"Springing for Training" (July 15) caught my attention, especially the Social Secur-ity Administration's chief human capital officer, Reginald Wells, who endeavors to explain why SSA spends so little on employee training.
Wells should be embarrassed, not because of the pittance the agency spends on training but for misrepresenting the quality of training.
He alleges that the agency has a successful e-training program. What a joke. Its interactive video training is laughable, unprofessional, boring and often a waste of time. Considering the agency's extreme loss of staff over the years and its unwillingness to fund the additional hires it needs, the time spent on IVTs is deemed by many workers to unnecessarily interfere with their ability to complete their work assignments.
Training is one of SSA's best motivational weapons? Wells is right about that one, because the agency's training is killing us! It's motivating us to retire early.
SSA's training program is "learning on the cheap." It does not prepare employees for the rigors of administering complicated programs, leaving the public with a staff that is often unprepared to give accurate information and service.
If Wells believes in distance learning, it's because he is so far removed from the agency's training reality.Warren Fretwell, President
American Federation of Government
Employees, Local 3342
In all the hullabaloo over the new rating system and pay for performance, I see a future where unless you're buddies with your supervisor, you get at best an average rating and raise ("I'm OK, You're Outstanding," July 1). I am a hard-working government employee who came from private industry, where the bottom line is more important than mission. If you want to give government employees subjective raises, then start pay parity with private industry for the same job descriptions.
Keeping the system as is protects most General Schedule employees who do their job well and take pride in what they do, with a mandated raise each year. This approach is constantly being challenged by the executive branch, especially in the past few years. If you want to reward those who work harder and smarter, then simply reward them. Allow more realistic funding so the business line can reward employees through a local board of members. You then will keep higher quality employees.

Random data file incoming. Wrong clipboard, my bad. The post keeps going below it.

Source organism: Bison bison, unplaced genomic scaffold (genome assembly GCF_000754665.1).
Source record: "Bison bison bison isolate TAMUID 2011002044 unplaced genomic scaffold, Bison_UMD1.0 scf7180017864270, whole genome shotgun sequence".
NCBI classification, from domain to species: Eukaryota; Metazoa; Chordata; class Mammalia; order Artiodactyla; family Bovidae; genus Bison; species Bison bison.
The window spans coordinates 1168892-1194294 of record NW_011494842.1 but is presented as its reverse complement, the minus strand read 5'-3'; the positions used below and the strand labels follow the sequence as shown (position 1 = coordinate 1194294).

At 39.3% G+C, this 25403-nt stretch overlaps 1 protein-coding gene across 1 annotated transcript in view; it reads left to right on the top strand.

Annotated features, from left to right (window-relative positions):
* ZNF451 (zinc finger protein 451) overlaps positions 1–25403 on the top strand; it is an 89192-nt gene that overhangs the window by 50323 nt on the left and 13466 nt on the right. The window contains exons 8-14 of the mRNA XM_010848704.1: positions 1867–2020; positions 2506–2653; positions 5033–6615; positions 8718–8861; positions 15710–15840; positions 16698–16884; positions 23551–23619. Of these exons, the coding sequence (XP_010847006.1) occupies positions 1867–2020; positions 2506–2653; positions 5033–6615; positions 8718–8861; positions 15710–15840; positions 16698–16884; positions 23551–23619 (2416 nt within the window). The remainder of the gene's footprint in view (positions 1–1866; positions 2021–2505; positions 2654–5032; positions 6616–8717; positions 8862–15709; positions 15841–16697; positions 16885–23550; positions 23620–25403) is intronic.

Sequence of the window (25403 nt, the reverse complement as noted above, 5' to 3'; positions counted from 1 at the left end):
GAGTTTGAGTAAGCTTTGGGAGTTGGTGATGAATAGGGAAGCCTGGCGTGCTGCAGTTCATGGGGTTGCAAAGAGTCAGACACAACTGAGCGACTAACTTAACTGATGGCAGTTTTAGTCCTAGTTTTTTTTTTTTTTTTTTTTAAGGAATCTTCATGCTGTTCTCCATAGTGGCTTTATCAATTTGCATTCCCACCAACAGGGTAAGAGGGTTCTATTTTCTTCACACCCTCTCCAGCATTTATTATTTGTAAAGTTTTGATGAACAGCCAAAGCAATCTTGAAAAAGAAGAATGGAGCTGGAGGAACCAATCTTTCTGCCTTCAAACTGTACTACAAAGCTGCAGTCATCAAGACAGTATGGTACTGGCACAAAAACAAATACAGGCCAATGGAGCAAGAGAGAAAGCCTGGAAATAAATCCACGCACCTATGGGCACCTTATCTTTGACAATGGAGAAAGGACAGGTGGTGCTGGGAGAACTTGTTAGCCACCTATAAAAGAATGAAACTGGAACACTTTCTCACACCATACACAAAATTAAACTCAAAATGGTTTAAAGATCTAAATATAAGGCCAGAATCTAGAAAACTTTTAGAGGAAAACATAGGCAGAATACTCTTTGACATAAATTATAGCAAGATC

Going the way of private firms is not the way to go in government. You will see this bear out when outsourcing reaches a saturation point-even private industry will suffer for years to come.
Don't be so cynical of government employees. We are a richly resourceful, underpaid and sometimes unappreciated group. We need to look at where leadership really wants to take this ship.Peter G. Livas
Great Lakes, Ill.
"Downfall" (July 1) should be required reading for anyone in the federal procurement sector. Thank you for putting this piece together. Let's hope that any current or would-be corrupt civil servants out there take the message and stay on the right path. I cannot agree more with the words of Defense Criminal Investigative Services' Joseph McMillan: "They were prostituting the very function [they] were supposed to be protecting."Craig Morris